Objective 2
Demonstrate that the greater the force applied to an object, the greater the change in speed or direction of the object.

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  1. Predict and observe what happens when a force is applied to an object (e.g., wind, flowing water).
  2. Compare and chart the relative effects of a force of the same strength on objects of different weight (e.g., the breeze from a fan will move a piece of paper but may not move a piece of cardboard).
  3. Compare the relative effects of forces of different strengths on an object (e.g., strong wind affects an object differently than a breeze).
  4. Conduct a simple investigation to show what happens when objects of various weights collide with one another (e.g., marbles, balls).
  5. Show how these concepts apply to various activities (e.g., batting a ball, kicking a ball, hitting a golf ball with a golf club) in terms of force, motion, speed, direction, and distance (e.g. slow, fast, hit hard, hit soft).

Standard 4
Students will understand that objects near Earth are pulled toward Earth by gravity.

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Objective 1
Demonstrate that gravity is a force.

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  1. Demonstrate that a force is required to overcome gravity.
  2. Use measurement to demonstrate that heavier objects require more force than lighter ones to overcome gravity.

Objective 2
Describe the effects of gravity on the motion of an object.

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  1. Compare how the motion of an object rolling up or down a hill changes with the incline of the hill.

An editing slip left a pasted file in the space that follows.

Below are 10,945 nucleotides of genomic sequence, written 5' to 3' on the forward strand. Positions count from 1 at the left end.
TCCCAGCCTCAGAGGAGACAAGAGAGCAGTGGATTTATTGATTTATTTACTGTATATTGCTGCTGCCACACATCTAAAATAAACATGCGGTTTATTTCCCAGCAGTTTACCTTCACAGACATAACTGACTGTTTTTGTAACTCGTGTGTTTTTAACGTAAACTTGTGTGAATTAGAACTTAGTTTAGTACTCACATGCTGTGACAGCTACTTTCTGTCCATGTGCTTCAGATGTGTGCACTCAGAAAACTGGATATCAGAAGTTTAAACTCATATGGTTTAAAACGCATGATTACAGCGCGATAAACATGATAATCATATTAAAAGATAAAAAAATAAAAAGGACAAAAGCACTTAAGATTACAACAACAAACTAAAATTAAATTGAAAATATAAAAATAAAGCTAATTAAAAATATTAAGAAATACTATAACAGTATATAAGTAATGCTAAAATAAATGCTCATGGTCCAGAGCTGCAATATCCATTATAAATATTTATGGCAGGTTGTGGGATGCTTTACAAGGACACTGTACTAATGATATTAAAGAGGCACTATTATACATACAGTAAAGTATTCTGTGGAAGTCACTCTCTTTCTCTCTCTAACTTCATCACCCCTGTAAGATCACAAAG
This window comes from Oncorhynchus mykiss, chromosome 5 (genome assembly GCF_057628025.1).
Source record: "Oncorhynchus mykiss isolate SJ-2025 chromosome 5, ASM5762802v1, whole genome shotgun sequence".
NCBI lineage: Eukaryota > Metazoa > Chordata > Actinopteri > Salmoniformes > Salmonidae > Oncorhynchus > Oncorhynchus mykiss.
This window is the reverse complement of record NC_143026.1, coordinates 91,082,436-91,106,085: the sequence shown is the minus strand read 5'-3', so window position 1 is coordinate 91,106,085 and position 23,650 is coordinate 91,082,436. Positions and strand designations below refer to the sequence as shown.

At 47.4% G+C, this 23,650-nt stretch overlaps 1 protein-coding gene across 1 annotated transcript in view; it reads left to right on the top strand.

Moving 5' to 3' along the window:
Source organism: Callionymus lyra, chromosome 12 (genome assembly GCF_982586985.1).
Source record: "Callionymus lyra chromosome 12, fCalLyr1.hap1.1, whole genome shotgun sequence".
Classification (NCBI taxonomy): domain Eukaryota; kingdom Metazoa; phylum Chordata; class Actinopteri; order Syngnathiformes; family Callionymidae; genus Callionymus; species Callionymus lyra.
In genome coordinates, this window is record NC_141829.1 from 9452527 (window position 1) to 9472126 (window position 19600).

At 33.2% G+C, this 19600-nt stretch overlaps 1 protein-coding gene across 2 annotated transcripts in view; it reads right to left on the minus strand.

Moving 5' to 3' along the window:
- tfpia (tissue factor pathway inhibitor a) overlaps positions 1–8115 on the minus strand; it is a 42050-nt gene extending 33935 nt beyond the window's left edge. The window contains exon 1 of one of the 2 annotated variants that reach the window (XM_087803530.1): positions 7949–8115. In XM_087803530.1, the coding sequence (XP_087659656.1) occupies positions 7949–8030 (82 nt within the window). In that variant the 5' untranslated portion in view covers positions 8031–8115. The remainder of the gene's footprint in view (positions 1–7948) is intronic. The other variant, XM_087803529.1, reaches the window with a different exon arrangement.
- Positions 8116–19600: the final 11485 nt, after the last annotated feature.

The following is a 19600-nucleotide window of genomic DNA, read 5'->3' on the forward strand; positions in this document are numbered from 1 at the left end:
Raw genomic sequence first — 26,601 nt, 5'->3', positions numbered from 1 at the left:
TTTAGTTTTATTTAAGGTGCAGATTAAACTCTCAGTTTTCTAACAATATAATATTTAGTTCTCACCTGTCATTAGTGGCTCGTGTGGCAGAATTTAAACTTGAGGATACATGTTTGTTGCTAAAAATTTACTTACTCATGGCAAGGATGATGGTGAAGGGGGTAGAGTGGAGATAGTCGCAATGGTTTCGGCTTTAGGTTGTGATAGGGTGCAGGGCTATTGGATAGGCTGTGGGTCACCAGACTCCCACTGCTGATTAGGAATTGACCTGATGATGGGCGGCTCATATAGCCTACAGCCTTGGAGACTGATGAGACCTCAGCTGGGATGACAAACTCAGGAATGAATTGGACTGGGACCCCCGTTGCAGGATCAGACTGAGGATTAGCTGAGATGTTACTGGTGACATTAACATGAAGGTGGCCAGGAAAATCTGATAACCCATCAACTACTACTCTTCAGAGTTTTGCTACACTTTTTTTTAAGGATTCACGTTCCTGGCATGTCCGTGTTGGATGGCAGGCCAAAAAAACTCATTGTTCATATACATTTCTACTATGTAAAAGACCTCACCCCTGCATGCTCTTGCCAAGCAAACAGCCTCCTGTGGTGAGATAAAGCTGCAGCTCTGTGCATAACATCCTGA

2. Observe, record, and compare the effect of gravity on several objects in motion (e.g., a thrown ball and a dropped ball falling to Earth).
  3. Pose questions about gravity and forces.

Science Benchmark
Light is produced by the sun and observed on Earth. Living organisms use heat and light from the sun. Heat is also produced from motion when one thing rubs against another. Things that give off heat often give off light. While operating, mechanical and electrical machines produce heat and/or light.

Standard 5
Students will understand that the sun is the main source of heat and light for things living on Earth. They will also understand that the motion of rubbing objects together may produce heat.

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Objective 1
Provide evidence showing that the sun is the source of heat and light for Earth.

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  1. Compare temperatures in sunny and shady places.
  2. Observe and report how sunlight affects plant growth.
  3. Provide examples of how sunlight affects people and animals by providing heat and light.
  4. Identify and discuss as a class some misconceptions about heat sources (e.g., clothes do not produce heat, ice cubes do not give off cold).

Objective 2
Demonstrate that mechanical and electrical machines produce heat and sometimes light.

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  1. Identify and classify mechanical and electrical sources of heat.
  2. List examples of mechanical or electrical devices that produce light.
  3. Predict, measure, and graph the temperature changes produced by a variety of mechanical machines and electrical devices while they are operating.

Objective 3
Demonstrate that heat may be produced when objects are rubbed against one another.

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  1. Identify several examples of how rubbing one object against another produces heat.
  2. Compare relative differences in the amount of heat given off or force required to move an object over lubricated/non-lubricated surfaces and smooth/rough surfaces (e.g., waterslide with and without water, hands rubbing together with and without lotion).


UEN logo http://www.uen.org - in partnership with Utah State Board of Education (USBE) and Utah System of Higher Education (USHE).  Send questions or comments to USBE Specialist - Richard Scott and see the Science - Elementary website. For general questions about Utah's Core Standards contact the Director - DIANA SUDDRETH .  
Email:  diana.suddreth@schools.utah.gov